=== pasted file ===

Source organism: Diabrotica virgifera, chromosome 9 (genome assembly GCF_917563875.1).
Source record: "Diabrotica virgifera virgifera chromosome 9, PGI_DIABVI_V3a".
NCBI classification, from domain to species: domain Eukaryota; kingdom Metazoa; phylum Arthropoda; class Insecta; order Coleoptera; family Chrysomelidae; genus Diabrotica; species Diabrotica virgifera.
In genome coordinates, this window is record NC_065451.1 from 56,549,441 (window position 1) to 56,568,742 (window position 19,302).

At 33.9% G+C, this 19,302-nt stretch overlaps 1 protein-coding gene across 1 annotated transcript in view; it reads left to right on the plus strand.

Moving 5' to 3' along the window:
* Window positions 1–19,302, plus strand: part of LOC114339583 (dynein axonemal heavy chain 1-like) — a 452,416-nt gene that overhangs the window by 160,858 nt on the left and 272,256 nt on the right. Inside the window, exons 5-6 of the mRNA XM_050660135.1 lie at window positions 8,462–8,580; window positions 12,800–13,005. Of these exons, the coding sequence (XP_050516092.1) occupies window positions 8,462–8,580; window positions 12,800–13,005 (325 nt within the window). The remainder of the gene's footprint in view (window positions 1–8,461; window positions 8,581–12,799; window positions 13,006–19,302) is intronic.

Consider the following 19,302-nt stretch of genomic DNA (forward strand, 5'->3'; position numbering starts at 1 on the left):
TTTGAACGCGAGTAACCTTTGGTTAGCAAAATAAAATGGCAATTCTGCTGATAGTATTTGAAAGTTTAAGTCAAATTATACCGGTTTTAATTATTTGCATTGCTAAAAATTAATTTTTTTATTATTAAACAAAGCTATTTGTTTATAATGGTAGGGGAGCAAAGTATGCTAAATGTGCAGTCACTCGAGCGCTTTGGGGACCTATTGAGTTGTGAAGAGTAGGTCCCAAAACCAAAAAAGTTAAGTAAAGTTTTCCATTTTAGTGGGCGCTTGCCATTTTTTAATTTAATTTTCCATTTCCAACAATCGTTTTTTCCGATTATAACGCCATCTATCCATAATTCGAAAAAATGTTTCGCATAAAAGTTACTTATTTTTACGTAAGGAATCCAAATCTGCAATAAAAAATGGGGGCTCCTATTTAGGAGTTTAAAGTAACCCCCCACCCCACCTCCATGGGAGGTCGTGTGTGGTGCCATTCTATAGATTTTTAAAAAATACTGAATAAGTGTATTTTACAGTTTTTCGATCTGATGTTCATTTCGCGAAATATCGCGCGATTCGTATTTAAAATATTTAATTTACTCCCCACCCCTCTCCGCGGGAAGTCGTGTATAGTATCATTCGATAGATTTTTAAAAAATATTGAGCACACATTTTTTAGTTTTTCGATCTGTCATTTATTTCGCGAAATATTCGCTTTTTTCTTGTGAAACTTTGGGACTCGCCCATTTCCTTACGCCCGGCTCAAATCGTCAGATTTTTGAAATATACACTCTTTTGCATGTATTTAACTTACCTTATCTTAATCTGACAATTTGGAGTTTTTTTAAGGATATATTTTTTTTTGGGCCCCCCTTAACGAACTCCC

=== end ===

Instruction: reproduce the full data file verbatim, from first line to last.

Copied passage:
Source organism: Diabrotica virgifera, chromosome 9 (genome assembly GCF_917563875.1).
Source record: "Diabrotica virgifera virgifera chromosome 9, PGI_DIABVI_V3a".
NCBI classification, from domain to species: domain Eukaryota; kingdom Metazoa; phylum Arthropoda; class Insecta; order Coleoptera; family Chrysomelidae; genus Diabrotica; species Diabrotica virgifera.
In genome coordinates, this window is record NC_065451.1 from 56,549,441 (window position 1) to 56,568,742 (window position 19,302).

At 33.9% G+C, this 19,302-nt stretch overlaps 1 protein-coding gene across 1 annotated transcript in view; it reads left to right on the plus strand.

Moving 5' to 3' along the window:
* Window positions 1–19,302, plus strand: part of LOC114339583 (dynein axonemal heavy chain 1-like) — a 452,416-nt gene that overhangs the window by 160,858 nt on the left and 272,256 nt on the right. Inside the window, exons 5-6 of the mRNA XM_050660135.1 lie at window positions 8,462–8,580; window positions 12,800–13,005. Of these exons, the coding sequence (XP_050516092.1) occupies window positions 8,462–8,580; window positions 12,800–13,005 (325 nt within the window). The remainder of the gene's footprint in view (window positions 1–8,461; window positions 8,581–12,799; window positions 13,006–19,302) is intronic.

Consider the following 19,302-nt stretch of genomic DNA (forward strand, 5'->3'; position numbering starts at 1 on the left):
TTTGAACGCGAGTAACCTTTGGTTAGCAAAATAAAATGGCAATTCTGCTGATAGTATTTGAAAGTTTAAGTCAAATTATACCGGTTTTAATTATTTGCATTGCTAAAAATTAATTTTTTTATTATTAAACAAAGCTATTTGTTTATAATGGTAGGGGAGCAAAGTATGCTAAATGTGCAGTCACTCGAGCGCTTTGGGGACCTATTGAGTTGTGAAGAGTAGGTCCCAAAACCAAAAAAGTTAAGTAAAGTTTTCCATTTTAGTGGGCGCTTGCCATTTTTTAATTTAATTTTCCATTTCCAACAATCGTTTTTTCCGATTATAACGCCATCTATCCATAATTCGAAAAAATGTTTCGCATAAAAGTTACTTATTTTTACGTAAGGAATCCAAATCTGCAATAAAAAATGGGGGCTCCTATTTAGGAGTTTAAAGTAACCCCCCACCCCACCTCCATGGGAGGTCGTGTGTGGTGCCATTCTATAGATTTTTAAAAAATACTGAATAAGTGTATTTTACAGTTTTTCGATCTGATGTTCATTTCGCGAAATATCGCGCGATTCGTATTTAAAATATTTAATTTACTCCCCACCCCTCTCCGCGGGAAGTCGTGTATAGTATCATTCGATAGATTTTTAAAAAATATTGAGCACACATTTTTTAGTTTTTCGATCTGTCATTTATTTCGCGAAATATTCGCTTTTTTCTTGTGAAACTTTGGGACTCGCCCATTTCCTTACGCCCGGCTCAAATCGTCAGATTTTTGAAATATACACTCTTTTGCATGTATTTAACTTACCTTATCTTAATCTGACAATTTGGAGTTTTTTTAAGGATATATTTTTTTTTGGGCCCCCCTTAACGAACTCCC